In recent years, a highly successful partnership was developed between coaching and positive psychology. Both coaching and positive psychology are natural allies in sharing an explicit concern with the enhancement of optimal functioning and well-being, challenging traditional assumptions about human nature and arguing for a strengths rather than deficiency-based approach to performance improvement. Both claim that attention should be redirected from ‘fixing’ the client, or looking for signs of pathology (which may be framed as a job of therapists), to finding what is right with the person and working on enhancing it. Judging by the number of papers in coaching journals and keynotes in coaching conferences, positive psychology has become an essential fixture in the coaching world. Frequently seen as a theoretical panacea on which a convincing explanation for coaching effectiveness can be based upon, positive psychology has indeed offered a number of theories and empirical studies considered useful by coaching professionals. However, few attempts have been made to apply positive psychology concepts to coaching over and above some standard evidence-based psychology interventions (e.g. “three blessings”, “gratitude visit”, etc) that can often be perceived by coaches as inappropriate for their business clients. The module aims to address the above reservations by discussing context appropriate ways to utilise existing positive psychology interventions, as well as introducing and practicing new positive psychology based tools and models developed specifically for coaching practice. Thus module will offer coaching practitioners a tangible ‘toolkit’ that enables them to translate concepts to action in a ‘nuts and bolts’ way. This module will include both theories and practical tools for working happiness and emotions. It will further equips coaches with skills to create, implement and sustain optimal performance through helping their coachees to identify and harness their strengths, as well as their psychological capital. The relationship between time, well-being and performance will be discussed and operationalised with regard to empirical research on various aspects of psychology of time, including time perspective and subjective time use. Finally, the module will examine known barriers to making a successful change, such as our beliefs, mindset, low levels of self-regulation and the complexity of the change process itself.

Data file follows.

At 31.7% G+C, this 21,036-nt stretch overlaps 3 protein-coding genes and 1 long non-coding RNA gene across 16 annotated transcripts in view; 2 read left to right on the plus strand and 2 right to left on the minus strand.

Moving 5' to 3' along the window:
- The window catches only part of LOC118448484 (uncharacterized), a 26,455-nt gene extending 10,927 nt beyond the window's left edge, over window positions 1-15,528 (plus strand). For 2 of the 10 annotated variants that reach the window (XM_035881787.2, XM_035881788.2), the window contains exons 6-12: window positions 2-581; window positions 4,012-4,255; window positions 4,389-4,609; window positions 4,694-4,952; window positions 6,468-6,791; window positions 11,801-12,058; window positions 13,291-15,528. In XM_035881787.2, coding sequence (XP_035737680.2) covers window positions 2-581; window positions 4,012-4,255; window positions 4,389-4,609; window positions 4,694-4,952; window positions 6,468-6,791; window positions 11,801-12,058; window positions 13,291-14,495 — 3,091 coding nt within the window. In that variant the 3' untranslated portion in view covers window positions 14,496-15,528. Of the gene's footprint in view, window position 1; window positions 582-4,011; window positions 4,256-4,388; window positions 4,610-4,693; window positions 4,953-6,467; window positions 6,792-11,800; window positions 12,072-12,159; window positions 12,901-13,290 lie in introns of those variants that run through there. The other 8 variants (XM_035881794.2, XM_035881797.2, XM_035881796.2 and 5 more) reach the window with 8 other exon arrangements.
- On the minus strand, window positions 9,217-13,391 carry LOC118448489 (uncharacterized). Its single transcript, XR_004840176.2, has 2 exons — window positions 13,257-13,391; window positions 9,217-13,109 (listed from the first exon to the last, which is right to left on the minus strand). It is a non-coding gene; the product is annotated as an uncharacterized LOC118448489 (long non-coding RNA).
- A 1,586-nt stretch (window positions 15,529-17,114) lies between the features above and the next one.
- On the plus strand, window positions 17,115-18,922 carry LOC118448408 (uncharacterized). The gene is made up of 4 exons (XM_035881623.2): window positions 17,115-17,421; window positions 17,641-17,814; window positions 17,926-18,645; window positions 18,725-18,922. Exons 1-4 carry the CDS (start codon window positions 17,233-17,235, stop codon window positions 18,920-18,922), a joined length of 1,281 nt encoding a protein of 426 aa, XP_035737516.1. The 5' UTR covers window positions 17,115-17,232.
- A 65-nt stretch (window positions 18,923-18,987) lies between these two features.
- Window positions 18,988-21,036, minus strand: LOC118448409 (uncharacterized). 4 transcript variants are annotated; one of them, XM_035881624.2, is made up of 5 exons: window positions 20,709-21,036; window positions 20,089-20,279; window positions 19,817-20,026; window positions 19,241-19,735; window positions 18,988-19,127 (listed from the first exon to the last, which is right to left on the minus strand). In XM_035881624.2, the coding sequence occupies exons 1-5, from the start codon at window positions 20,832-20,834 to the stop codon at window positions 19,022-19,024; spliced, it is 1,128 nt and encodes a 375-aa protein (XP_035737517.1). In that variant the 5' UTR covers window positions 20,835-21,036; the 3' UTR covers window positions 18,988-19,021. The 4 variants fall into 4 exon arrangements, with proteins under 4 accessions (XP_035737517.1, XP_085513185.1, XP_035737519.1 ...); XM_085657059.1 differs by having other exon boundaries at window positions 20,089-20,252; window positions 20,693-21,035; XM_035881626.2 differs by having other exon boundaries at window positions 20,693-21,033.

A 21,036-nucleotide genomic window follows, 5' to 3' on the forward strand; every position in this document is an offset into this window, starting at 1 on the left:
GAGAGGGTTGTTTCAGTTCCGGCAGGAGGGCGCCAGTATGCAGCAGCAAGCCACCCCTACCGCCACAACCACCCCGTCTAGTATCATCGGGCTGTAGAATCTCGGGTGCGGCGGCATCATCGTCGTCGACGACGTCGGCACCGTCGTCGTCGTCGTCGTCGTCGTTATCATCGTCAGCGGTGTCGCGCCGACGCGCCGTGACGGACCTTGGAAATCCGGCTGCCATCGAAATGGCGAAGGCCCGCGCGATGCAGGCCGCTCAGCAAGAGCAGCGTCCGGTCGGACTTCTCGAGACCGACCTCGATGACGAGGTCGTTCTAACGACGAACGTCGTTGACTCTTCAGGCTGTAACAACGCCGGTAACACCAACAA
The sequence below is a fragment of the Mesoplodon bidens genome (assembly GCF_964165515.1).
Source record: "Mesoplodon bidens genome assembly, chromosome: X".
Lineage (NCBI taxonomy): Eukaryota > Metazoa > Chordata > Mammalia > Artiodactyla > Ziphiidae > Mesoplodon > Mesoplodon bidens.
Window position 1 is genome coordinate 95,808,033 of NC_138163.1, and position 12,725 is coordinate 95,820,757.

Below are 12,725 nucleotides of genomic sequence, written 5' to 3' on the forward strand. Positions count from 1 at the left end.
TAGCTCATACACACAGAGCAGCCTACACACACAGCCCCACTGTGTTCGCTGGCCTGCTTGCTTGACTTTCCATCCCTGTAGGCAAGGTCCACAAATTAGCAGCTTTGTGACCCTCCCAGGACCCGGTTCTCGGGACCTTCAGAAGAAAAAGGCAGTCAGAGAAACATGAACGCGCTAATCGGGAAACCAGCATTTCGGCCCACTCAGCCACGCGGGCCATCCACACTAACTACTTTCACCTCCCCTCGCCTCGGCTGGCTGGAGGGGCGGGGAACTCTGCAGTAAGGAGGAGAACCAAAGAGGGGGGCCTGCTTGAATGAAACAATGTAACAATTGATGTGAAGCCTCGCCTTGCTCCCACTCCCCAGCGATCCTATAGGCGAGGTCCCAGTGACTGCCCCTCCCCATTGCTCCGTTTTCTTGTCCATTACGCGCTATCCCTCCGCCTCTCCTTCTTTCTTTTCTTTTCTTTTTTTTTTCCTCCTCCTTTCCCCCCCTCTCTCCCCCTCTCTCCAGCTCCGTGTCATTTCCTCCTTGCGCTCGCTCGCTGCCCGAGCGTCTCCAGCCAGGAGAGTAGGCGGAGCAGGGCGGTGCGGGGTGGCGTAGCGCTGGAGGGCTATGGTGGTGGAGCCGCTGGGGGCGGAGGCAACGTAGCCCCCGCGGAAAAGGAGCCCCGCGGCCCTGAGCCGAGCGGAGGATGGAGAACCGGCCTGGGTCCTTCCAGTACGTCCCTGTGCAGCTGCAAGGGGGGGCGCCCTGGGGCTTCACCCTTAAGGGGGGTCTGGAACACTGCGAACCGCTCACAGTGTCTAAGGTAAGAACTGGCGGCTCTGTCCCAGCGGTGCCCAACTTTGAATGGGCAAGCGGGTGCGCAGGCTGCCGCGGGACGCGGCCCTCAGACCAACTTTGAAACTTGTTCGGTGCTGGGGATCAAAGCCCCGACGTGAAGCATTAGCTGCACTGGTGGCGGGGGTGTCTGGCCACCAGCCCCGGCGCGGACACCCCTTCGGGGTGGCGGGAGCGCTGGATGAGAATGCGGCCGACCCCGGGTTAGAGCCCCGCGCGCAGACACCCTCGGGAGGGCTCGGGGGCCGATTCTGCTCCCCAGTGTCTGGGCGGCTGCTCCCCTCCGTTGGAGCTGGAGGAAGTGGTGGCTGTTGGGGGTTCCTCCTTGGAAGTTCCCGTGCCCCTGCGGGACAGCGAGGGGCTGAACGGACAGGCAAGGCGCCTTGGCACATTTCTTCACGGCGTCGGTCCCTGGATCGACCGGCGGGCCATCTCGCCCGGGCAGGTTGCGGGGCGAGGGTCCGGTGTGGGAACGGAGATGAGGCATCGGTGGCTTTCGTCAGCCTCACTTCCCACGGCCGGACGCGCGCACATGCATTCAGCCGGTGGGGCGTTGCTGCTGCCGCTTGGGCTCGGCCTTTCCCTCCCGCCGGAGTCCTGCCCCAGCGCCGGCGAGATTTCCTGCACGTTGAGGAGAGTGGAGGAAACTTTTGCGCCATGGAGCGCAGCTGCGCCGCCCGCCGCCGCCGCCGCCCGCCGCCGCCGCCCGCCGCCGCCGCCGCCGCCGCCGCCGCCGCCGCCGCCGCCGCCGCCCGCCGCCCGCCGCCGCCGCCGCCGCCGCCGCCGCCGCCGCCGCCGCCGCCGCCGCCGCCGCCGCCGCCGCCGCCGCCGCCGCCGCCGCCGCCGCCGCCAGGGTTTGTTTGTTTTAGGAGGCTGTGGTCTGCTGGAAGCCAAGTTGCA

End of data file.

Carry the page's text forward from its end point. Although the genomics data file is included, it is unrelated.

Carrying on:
• Neuroscience of Well-being (Cambridge)